[0004] An aspect of the present disclosure is to use Physical Vapor Deposition (PVD) to create a thin layer of aluminum or other barrier material on a part, often a shaped and structured three-dimensional part. One application is to apply it on the internal side of the plastic door liner (FIGS. 1 & 2). The interior of the plastic door liner would be coated with aluminum to provide good barrier properties and could be assembled with a metal outer panel and filled with a filler material (fiberglass or fumed silica) appropriate for building a vacuum insulated door. One advantage of using PVD to cover the inside surface of the liner with a barrier layer is that the inside of the liner does not need to be flat. It could have a shape to match the outside of the liner or could have additional features such as ribs for strength or bosses for attachment. If both sides of the door are plastic, the internal sides of both panels would be treated with PVD.

[0005] Another application is to apply a thermal breaker between a metal outer cabinet and a metal inner liner. A cabinet with metal walls will provide good barrier properties, but it will also conduct heat around the flange. A solution to the heat bridge is to use a plastic breaker strip to provide a barrier to the heat conduction. However, this plastic breaker strip does not have good vapor (gas) barrier properties and will allow gas to accumulate in the vacuum structure and reduce insulation performance over time. A barrier layer of metal can be applied to the interior surface of the breaker strip to give the breaker strip good barrier performance. By being on the inside surface, the PVD barrier layer typically will not be visible to consumers. The thickness of the barrier layer is quite thin, from approximately 0.001 mm to about 0.015 mm and it will not transfer heat into the cabinet as much as a thicker material such as the wall.

[0006] An aspect of the present disclosure is generally directed toward a gas barrier for a vacuum insulated structure or liner of a refrigerator, the gas barrier for the gas insulated structure of a refrigerator includes a plastic trim breaker; a metal outer panel; a metal inner panel; insulation between the outer and inner metal panels; and a PVD metal coating applied to the an inside surface of the plastic trim breaker to provide a barrier layer to the plastic trim breaker. The PVD coating on the inside of the plastic trim breaker abuts the outside surfaces of the inner and outer metal outer panels to prevent gasses from entering the insulated structure and decreasing the effectiveness of the insulation over time.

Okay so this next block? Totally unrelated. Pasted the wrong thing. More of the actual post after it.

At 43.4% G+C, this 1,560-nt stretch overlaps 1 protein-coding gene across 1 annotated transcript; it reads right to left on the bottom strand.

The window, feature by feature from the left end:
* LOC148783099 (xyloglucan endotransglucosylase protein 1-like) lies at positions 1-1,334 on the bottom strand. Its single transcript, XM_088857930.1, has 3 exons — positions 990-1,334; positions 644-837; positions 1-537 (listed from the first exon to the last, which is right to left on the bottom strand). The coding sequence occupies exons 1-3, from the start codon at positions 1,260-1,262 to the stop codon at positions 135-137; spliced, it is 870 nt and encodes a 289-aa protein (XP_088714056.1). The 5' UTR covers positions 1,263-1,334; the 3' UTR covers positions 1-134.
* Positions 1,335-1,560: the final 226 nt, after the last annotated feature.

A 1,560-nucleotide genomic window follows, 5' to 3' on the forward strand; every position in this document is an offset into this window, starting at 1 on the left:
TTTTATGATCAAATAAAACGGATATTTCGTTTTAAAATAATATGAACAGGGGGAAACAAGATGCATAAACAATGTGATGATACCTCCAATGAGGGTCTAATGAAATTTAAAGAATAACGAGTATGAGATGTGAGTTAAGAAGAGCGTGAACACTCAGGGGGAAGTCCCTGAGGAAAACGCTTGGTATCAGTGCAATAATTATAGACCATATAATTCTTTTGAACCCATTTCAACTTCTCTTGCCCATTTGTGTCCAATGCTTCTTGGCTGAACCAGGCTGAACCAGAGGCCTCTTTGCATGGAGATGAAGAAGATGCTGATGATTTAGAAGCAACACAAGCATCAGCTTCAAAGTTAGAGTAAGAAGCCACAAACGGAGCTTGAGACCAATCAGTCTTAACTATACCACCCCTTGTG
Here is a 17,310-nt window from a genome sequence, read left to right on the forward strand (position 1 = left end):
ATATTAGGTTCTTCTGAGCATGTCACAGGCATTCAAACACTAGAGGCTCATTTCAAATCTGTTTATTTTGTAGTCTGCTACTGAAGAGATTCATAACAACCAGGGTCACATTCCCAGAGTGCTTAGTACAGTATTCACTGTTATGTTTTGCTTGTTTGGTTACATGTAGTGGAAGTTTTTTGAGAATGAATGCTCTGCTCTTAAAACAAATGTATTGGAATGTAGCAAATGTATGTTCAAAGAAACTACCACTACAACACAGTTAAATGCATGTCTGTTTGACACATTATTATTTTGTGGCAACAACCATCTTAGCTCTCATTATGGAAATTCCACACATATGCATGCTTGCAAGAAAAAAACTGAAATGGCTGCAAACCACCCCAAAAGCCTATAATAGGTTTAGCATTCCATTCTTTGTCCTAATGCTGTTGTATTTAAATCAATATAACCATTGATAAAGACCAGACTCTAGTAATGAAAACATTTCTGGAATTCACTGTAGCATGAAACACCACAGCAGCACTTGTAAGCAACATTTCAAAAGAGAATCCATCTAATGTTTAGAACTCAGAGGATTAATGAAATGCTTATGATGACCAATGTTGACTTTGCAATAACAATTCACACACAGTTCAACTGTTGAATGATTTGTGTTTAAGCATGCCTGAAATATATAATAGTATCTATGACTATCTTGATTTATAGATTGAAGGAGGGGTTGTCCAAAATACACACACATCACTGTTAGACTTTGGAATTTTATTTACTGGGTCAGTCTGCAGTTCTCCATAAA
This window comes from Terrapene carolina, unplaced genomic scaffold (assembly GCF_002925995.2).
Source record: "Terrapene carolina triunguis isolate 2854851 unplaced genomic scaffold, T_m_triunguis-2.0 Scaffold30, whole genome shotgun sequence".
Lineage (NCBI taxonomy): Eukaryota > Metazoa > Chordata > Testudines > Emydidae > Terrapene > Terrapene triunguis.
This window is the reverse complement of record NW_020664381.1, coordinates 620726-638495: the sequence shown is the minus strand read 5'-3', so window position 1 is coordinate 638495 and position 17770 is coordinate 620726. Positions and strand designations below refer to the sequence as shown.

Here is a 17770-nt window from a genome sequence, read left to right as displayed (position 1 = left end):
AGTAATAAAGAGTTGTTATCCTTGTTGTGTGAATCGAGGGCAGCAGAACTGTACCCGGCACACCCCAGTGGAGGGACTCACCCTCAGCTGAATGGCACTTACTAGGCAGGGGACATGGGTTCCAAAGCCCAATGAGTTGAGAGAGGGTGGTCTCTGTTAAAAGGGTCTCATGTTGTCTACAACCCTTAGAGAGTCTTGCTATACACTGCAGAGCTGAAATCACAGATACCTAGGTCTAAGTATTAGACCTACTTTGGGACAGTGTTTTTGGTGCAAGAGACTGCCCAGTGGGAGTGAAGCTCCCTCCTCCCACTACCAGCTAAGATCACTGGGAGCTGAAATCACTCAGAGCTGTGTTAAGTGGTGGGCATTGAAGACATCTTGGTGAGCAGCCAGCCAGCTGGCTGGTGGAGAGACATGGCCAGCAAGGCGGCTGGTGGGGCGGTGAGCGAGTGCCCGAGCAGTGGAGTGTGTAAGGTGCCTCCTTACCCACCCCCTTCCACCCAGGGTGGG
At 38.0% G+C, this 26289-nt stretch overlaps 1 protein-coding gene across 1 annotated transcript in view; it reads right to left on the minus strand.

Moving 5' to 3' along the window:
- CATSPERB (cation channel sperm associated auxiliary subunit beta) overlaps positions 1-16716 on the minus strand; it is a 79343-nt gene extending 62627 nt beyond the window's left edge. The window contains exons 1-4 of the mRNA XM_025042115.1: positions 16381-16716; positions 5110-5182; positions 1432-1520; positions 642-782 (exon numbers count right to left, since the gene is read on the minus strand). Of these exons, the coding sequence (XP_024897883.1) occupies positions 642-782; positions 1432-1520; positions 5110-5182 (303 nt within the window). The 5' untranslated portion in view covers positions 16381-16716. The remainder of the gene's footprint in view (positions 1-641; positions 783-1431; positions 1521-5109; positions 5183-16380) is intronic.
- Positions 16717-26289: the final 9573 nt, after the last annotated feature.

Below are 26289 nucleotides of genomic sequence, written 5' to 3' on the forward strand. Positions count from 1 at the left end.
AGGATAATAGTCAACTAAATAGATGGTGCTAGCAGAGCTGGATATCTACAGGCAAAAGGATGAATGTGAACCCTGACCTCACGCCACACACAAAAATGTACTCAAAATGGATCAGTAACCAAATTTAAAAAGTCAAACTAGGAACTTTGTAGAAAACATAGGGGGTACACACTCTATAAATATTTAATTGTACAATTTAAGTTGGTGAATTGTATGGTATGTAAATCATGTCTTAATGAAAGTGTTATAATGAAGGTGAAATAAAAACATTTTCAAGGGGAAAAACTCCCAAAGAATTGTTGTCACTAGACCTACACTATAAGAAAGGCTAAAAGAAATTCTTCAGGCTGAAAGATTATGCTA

[0007] Another application is to provide a 3D vacuum insulated refrigerator structure. The 3D refrigerator liner includes an interior 3D liner having an internal side facing to the interior of the refrigerator structural component, such as a door or wall, and a visible side which is visible to a consumer viewing the inside of the refrigerator; and a metal coating applied by PVD to the internal side of the interior 3D liner to form a barrier layer on the interior panel; wherein the barrier layer prevents gas from permeating easily through the 3D liner.

[0008] Another application is to provide a refrigerator including a plastic trim breaker; a 3D liner; a wrapper which surrounds the liner; a back plate secured to the back of the 3D liner. Insulation is provided between the 3D liner and the wrapper, and a PVD metal coating applied to the an inside surface of the plastic trim breaker to provide a barrier layer to the plastic trim breaker, wherein a portion of the barrier layer abuts at least a portion of both the 3D liner and wrapper and contacts at least a portion of the plastic trim breaker that contacts the 3D liner and wrapper, to prevent heat from entering the structure.

[0009] These and other features, advantages, and objects of the present disclosure will be further understood and appreciated by those skilled in the art by reference to the following specification, claims, and appended drawings.